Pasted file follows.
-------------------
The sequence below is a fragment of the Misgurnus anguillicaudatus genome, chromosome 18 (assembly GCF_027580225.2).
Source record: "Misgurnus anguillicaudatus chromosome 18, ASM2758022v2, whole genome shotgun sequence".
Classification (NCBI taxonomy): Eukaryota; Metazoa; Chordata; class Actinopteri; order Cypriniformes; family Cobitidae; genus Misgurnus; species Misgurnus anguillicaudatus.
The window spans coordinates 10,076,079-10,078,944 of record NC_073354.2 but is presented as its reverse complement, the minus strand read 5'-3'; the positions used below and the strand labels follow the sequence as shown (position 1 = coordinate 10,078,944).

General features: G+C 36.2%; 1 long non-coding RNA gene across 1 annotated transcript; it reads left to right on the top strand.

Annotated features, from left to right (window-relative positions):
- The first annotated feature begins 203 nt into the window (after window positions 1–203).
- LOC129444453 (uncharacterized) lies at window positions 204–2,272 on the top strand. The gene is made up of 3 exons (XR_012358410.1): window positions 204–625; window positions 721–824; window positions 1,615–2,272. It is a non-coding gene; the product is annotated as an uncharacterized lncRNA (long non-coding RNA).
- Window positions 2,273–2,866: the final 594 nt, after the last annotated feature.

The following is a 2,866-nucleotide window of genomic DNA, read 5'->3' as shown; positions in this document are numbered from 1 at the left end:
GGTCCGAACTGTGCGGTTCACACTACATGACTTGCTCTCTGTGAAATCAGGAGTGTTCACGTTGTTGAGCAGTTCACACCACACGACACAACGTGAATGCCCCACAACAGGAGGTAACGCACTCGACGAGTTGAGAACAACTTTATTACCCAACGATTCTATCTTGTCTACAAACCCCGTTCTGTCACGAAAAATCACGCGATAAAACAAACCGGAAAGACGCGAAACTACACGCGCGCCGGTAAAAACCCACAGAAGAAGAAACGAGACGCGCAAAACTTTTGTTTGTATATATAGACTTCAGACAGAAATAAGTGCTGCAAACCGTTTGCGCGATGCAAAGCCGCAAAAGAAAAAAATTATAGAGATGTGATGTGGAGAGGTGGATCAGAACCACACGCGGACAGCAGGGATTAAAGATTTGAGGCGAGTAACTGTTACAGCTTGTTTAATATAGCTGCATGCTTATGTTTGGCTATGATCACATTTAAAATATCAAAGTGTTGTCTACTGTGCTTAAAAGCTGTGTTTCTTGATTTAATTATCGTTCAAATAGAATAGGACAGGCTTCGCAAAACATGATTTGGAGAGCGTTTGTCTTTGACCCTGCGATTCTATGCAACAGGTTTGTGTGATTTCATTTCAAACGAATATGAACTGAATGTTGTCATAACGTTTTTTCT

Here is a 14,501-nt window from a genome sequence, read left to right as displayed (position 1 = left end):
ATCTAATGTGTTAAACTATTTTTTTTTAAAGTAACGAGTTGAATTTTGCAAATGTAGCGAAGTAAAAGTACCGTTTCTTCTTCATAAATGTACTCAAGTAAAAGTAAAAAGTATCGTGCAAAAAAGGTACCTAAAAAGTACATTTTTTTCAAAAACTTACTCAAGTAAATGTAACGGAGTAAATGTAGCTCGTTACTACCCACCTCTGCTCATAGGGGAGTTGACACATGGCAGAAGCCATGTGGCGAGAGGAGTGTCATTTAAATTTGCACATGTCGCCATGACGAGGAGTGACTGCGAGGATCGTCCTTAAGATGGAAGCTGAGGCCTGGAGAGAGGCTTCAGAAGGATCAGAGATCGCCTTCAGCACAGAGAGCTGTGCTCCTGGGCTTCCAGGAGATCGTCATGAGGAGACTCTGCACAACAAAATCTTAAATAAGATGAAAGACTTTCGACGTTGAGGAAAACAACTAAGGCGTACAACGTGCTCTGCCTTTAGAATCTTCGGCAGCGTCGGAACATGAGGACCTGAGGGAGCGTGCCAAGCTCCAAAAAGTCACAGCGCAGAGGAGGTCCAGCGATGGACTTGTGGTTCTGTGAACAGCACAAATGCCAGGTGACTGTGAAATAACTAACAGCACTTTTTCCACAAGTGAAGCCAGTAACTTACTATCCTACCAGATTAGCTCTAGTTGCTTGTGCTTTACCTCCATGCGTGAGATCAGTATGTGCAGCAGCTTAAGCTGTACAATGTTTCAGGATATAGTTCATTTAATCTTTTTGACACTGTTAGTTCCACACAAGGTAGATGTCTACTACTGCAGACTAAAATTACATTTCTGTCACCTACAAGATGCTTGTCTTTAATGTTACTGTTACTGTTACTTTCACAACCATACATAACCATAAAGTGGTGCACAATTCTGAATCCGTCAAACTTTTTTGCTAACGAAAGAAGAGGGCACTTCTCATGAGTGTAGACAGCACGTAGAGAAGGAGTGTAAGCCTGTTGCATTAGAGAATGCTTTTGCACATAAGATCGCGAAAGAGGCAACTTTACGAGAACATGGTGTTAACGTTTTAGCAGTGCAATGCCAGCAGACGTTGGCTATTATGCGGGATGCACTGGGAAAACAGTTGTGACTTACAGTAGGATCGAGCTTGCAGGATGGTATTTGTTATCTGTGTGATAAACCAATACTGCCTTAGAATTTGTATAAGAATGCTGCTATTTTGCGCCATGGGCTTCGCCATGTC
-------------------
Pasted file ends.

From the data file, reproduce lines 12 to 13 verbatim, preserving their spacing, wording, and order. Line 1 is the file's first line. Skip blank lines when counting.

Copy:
Here is a 14,501-nt window from a genome sequence, read left to right as displayed (position 1 = left end):
ATCTAATGTGTTAAACTATTTTTTTTTAAAGTAACGAGTTGAATTTTGCAAATGTAGCGAAGTAAAAGTACCGTTTCTTCTTCATAAATGTACTCAAGTAAAAGTAAAAAGTATCGTGCAAAAAAGGTACCTAAAAAGTACATTTTTTTCAAAAACTTACTCAAGTAAATGTAACGGAGTAAATGTAGCTCGTTACTACCCACCTCTGCTCATAGGGGAGTTGACACATGGCAGAAGCCATGTGGCGAGAGGAGTGTCATTTAAATTTGCACATGTCGCCATGACGAGGAGTGACTGCGAGGATCGTCCTTAAGATGGAAGCTGAGGCCTGGAGAGAGGCTTCAGAAGGATCAGAGATCGCCTTCAGCACAGAGAGCTGTGCTCCTGGGCTTCCAGGAGATCGTCATGAGGAGACTCTGCACAACAAAATCTTAAATAAGATGAAAGACTTTCGACGTTGAGGAAAACAACTAAGGCGTACAACGTGCTCTGCCTTTAGAATCTTCGGCAGCGTCGGAACATGAGGACCTGAGGGAGCGTGCCAAGCTCCAAAAAGTCACAGCGCAGAGGAGGTCCAGCGATGGACTTGTGGTTCTGTGAACAGCACAAATGCCAGGTGACTGTGAAATAACTAACAGCACTTTTTCCACAAGTGAAGCCAGTAACTTACTATCCTACCAGATTAGCTCTAGTTGCTTGTGCTTTACCTCCATGCGTGAGATCAGTATGTGCAGCAGCTTAAGCTGTACAATGTTTCAGGATATAGTTCATTTAATCTTTTTGACACTGTTAGTTCCACACAAGGTAGATGTCTACTACTGCAGACTAAAATTACATTTCTGTCACCTACAAGATGCTTGTCTTTAATGTTACTGTTACTGTTACTTTCACAACCATACATAACCATAAAGTGGTGCACAATTCTGAATCCGTCAAACTTTTTTGCTAACGAAAGAAGAGGGCACTTCTCATGAGTGTAGACAGCACGTAGAGAAGGAGTGTAAGCCTGTTGCATTAGAGAATGCTTTTGCACATAAGATCGCGAAAGAGGCAACTTTACGAGAACATGGTGTTAACGTTTTAGCAGTGCAATGCCAGCAGACGTTGGCTATTATGCGGGATGCACTGGGAAAACAGTTGTGACTTACAGTAGGATCGAGCTTGCAGGATGGTATTTGTTATCTGTGTGATAAACCAATACTGCCTTAGAATTTGTATAAGAATGCTGCTATTTTGCGCCATGGGCTTCGCCATGTC